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OCZ Vertex 3 Pro
Strong SSD revenues prompt OCZ to quickly abandon DRAM products

When it comes to performance upgrades for computing systems, enthusiasts have been moving in large numbers to solid state drives. Upgrading a system from an "archaic" hard disk drive (HDD) to a solid state drive (SSD) can make an immediate difference in boot speeds, application launch times, and overall system performance.

OCZ Technology, once primarily known for its DRAM/memory products, has in recent years expanded its product portfolio to include cooling products and power supplies. Another product category that has seen large gains for the company has been the SSD market.

OCZ Technology saw a 325 percent increase in revenues from its SSD business for fiscal Q3 2011 versus the previous year. Q3 2011 SSD revenues were also up 105 percent compared to Q2 2011. 

"SSD revenue accounted for 78% of our revenue and just by itself exceeds our historical quarterly revenue totals across all categories, thus reinforcing our decision to discontinue our remaining DRAM products," said OCZ Technology CEO Ryan Peterson. 

Thanks to the strong performance of its SSD portfolio, and the overall weakness in the global DRAM market, OCZ is accelerating its plans to exit the DRAM market.

"We still have some commitment on the memory side moving forward and will continue with certain SKUs for a period of time, but the amount of memory sales are going to be non-material to our overall business," said OCZ CMO Alex Mei in a phone interview with DailyTech. "Memory sales continues to shrink as an overall portion of our business to the point where it was not as significant."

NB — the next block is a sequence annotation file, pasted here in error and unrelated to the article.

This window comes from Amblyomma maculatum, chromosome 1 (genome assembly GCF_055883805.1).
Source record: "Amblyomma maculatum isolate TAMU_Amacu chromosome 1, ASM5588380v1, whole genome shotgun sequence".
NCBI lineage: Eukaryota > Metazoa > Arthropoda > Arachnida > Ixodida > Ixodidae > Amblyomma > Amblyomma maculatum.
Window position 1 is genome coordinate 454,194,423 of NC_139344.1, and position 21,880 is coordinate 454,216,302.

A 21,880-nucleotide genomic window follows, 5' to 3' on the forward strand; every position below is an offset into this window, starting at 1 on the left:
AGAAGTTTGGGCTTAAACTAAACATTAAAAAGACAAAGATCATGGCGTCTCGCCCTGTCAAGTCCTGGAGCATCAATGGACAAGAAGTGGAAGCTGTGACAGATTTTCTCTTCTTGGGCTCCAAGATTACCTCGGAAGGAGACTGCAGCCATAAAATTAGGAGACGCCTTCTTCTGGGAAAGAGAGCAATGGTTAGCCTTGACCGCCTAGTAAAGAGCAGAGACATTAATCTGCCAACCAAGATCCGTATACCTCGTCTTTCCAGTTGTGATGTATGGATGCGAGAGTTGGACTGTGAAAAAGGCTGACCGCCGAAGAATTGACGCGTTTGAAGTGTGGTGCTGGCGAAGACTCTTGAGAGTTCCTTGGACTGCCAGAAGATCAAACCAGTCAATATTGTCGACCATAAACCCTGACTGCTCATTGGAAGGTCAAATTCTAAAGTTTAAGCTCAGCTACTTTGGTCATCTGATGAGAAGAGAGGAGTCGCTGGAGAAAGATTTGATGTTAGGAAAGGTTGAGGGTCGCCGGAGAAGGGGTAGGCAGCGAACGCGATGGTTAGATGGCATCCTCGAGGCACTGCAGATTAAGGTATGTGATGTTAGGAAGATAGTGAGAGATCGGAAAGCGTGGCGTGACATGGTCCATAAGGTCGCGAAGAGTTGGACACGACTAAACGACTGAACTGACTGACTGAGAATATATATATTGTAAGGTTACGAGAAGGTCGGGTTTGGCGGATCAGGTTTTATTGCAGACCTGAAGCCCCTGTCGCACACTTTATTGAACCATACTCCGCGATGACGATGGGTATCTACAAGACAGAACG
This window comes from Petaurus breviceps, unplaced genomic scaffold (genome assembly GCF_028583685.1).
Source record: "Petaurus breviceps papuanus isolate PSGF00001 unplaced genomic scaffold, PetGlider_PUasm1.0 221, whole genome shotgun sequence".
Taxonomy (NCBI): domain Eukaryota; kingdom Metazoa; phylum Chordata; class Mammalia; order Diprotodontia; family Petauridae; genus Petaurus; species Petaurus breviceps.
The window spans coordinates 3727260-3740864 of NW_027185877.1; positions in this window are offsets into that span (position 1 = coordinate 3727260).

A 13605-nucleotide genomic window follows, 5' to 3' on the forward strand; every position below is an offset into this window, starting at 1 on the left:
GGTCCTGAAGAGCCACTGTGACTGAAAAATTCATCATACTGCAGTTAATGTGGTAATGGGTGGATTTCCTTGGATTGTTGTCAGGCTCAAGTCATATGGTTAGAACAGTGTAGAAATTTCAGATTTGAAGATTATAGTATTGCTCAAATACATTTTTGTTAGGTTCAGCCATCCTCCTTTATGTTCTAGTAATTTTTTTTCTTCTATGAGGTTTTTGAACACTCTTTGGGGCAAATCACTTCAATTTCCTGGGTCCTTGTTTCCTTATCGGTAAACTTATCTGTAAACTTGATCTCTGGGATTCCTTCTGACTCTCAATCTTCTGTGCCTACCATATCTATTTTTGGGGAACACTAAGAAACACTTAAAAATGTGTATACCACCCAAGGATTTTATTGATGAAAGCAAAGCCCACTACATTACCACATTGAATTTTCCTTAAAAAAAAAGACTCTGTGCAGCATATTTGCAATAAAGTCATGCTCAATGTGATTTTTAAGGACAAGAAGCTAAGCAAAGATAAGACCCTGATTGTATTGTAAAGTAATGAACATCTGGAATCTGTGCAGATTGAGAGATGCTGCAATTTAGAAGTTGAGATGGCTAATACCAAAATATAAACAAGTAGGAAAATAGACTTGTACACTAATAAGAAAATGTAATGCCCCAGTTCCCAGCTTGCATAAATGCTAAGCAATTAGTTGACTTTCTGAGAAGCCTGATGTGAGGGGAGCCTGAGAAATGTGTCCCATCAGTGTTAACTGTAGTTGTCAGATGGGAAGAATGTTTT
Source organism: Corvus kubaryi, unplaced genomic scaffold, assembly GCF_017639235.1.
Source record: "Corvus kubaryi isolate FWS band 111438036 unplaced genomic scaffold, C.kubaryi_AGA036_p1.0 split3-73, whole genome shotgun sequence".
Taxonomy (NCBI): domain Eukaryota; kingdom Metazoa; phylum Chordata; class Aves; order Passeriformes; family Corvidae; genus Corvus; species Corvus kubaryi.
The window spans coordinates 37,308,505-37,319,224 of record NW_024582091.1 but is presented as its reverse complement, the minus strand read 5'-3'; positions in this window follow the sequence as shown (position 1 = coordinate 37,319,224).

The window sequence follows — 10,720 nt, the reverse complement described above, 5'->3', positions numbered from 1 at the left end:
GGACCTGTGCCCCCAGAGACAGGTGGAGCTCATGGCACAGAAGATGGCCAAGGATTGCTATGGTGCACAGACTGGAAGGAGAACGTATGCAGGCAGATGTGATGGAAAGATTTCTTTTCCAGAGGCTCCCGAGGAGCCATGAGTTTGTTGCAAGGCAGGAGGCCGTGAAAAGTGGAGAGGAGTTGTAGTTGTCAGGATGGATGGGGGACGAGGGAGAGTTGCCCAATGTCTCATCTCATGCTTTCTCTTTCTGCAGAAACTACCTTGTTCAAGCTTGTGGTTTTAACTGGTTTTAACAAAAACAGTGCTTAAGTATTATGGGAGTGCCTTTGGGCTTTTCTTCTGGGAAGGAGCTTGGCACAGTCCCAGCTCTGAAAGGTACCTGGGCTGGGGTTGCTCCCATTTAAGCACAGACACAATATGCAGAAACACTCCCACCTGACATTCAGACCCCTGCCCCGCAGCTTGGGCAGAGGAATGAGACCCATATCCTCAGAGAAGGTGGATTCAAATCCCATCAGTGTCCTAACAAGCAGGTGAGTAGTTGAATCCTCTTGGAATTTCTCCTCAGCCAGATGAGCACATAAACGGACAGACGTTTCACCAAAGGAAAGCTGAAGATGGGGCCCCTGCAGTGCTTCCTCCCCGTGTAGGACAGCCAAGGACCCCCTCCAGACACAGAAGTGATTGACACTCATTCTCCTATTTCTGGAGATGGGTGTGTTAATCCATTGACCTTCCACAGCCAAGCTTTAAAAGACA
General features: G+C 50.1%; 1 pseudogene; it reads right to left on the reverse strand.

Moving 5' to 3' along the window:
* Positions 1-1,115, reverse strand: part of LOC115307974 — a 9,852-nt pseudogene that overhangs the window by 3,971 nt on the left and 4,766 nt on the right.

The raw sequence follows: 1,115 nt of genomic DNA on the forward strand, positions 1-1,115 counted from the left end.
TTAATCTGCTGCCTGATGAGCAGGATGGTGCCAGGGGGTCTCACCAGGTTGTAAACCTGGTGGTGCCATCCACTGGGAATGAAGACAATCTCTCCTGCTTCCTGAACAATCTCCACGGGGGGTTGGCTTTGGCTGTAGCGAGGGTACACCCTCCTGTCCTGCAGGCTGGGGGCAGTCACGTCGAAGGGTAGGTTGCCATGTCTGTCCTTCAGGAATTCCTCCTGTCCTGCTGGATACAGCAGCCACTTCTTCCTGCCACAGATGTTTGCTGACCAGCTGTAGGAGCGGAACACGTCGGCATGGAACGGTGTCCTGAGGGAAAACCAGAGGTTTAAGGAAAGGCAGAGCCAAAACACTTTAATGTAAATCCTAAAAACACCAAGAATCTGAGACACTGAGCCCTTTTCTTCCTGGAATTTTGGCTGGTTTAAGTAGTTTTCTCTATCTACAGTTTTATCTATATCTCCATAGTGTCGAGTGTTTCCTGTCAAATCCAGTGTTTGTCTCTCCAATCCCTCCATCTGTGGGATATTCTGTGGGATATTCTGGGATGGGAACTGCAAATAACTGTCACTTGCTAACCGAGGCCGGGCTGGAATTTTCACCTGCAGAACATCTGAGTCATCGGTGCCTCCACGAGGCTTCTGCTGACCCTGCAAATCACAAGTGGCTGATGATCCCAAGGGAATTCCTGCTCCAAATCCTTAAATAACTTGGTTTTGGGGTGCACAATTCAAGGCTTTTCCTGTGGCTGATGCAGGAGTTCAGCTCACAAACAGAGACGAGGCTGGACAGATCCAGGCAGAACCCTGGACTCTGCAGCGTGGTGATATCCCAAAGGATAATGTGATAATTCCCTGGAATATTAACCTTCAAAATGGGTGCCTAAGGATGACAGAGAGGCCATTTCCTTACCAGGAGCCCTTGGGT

OCZ showcased its SSD prowess last week with the announcement of the Vertex 3 Pro SSD family. The new drives feature a SandForce SF-2582 SATA III/6Gbps compliant controller that provides maximum read speeds of 550MB/sec and maximum write speeds of 525MB/sec.



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RE: Starting with DDR3, OCZ was no longer competitive
By bug77 on 1/11/2011 5:31:07 AM , Rating: 2
Only a handful (Samsung, Crucial/Micron) of memory makers produce their own chips. A third party can only perform a more thorough selection on IC batches and then cherry-pick - everybody does this.

As for keeping options open, I'm sure they thought about it. It's probably not worth it at this time (due to low-margins or whatever).


By azander on 1/11/2011 7:38:16 PM , Rating: 4
Hi guys, as this is the first post in this article let me identify myslef as Alex at OCZ Technology. I appreciate everyone's comments and just wanted to chime in.

bug77 is absolutely right, just a few fabs produce the IC's and we would screen those IC's and build them on our own SMT lines then handtesting the built modules for performance and pairing into dual channel kits. There was a time when we could add a lot value to memory modules via latencies, max speed or sheer density but with the low margins it really didn’t make sense, especially when with the advancement of platforms other areas became more of the bottleneck including mass storage.


By bug77 on 1/12/2011 5:28:03 AM , Rating: 2
Hey, SSD is still memory, so I'm glad you guys are still around.


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